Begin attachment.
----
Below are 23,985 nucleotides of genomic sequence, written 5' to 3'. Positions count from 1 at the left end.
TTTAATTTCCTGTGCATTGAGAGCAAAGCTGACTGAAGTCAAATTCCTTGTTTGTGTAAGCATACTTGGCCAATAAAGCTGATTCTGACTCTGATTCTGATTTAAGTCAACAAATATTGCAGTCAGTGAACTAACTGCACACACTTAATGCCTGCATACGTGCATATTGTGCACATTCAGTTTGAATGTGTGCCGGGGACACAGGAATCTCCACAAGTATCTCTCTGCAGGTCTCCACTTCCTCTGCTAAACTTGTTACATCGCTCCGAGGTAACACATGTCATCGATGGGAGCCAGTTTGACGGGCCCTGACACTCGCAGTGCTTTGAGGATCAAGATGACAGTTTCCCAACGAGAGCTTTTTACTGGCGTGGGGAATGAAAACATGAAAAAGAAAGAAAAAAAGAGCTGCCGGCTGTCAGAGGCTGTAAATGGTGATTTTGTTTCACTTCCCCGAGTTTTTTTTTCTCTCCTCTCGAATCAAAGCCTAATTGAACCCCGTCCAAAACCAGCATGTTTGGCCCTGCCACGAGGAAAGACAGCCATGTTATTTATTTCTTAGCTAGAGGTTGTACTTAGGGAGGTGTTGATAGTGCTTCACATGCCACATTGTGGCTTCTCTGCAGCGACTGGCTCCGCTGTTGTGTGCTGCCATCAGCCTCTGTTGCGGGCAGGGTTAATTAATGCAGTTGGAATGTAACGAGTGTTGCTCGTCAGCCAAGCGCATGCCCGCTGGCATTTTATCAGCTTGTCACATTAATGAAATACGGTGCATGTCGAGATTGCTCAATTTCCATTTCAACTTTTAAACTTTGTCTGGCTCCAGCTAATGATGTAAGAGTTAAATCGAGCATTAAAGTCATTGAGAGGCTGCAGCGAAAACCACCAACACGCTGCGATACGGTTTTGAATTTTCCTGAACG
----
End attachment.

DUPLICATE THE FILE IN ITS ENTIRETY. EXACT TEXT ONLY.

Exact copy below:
Below are 23,985 nucleotides of genomic sequence, written 5' to 3'. Positions count from 1 at the left end.
TTTAATTTCCTGTGCATTGAGAGCAAAGCTGACTGAAGTCAAATTCCTTGTTTGTGTAAGCATACTTGGCCAATAAAGCTGATTCTGACTCTGATTCTGATTTAAGTCAACAAATATTGCAGTCAGTGAACTAACTGCACACACTTAATGCCTGCATACGTGCATATTGTGCACATTCAGTTTGAATGTGTGCCGGGGACACAGGAATCTCCACAAGTATCTCTCTGCAGGTCTCCACTTCCTCTGCTAAACTTGTTACATCGCTCCGAGGTAACACATGTCATCGATGGGAGCCAGTTTGACGGGCCCTGACACTCGCAGTGCTTTGAGGATCAAGATGACAGTTTCCCAACGAGAGCTTTTTACTGGCGTGGGGAATGAAAACATGAAAAAGAAAGAAAAAAAGAGCTGCCGGCTGTCAGAGGCTGTAAATGGTGATTTTGTTTCACTTCCCCGAGTTTTTTTTTCTCTCCTCTCGAATCAAAGCCTAATTGAACCCCGTCCAAAACCAGCATGTTTGGCCCTGCCACGAGGAAAGACAGCCATGTTATTTATTTCTTAGCTAGAGGTTGTACTTAGGGAGGTGTTGATAGTGCTTCACATGCCACATTGTGGCTTCTCTGCAGCGACTGGCTCCGCTGTTGTGTGCTGCCATCAGCCTCTGTTGCGGGCAGGGTTAATTAATGCAGTTGGAATGTAACGAGTGTTGCTCGTCAGCCAAGCGCATGCCCGCTGGCATTTTATCAGCTTGTCACATTAATGAAATACGGTGCATGTCGAGATTGCTCAATTTCCATTTCAACTTTTAAACTTTGTCTGGCTCCAGCTAATGATGTAAGAGTTAAATCGAGCATTAAAGTCATTGAGAGGCTGCAGCGAAAACCACCAACACGCTGCGATACGGTTTTGAATTTTCCTGAACG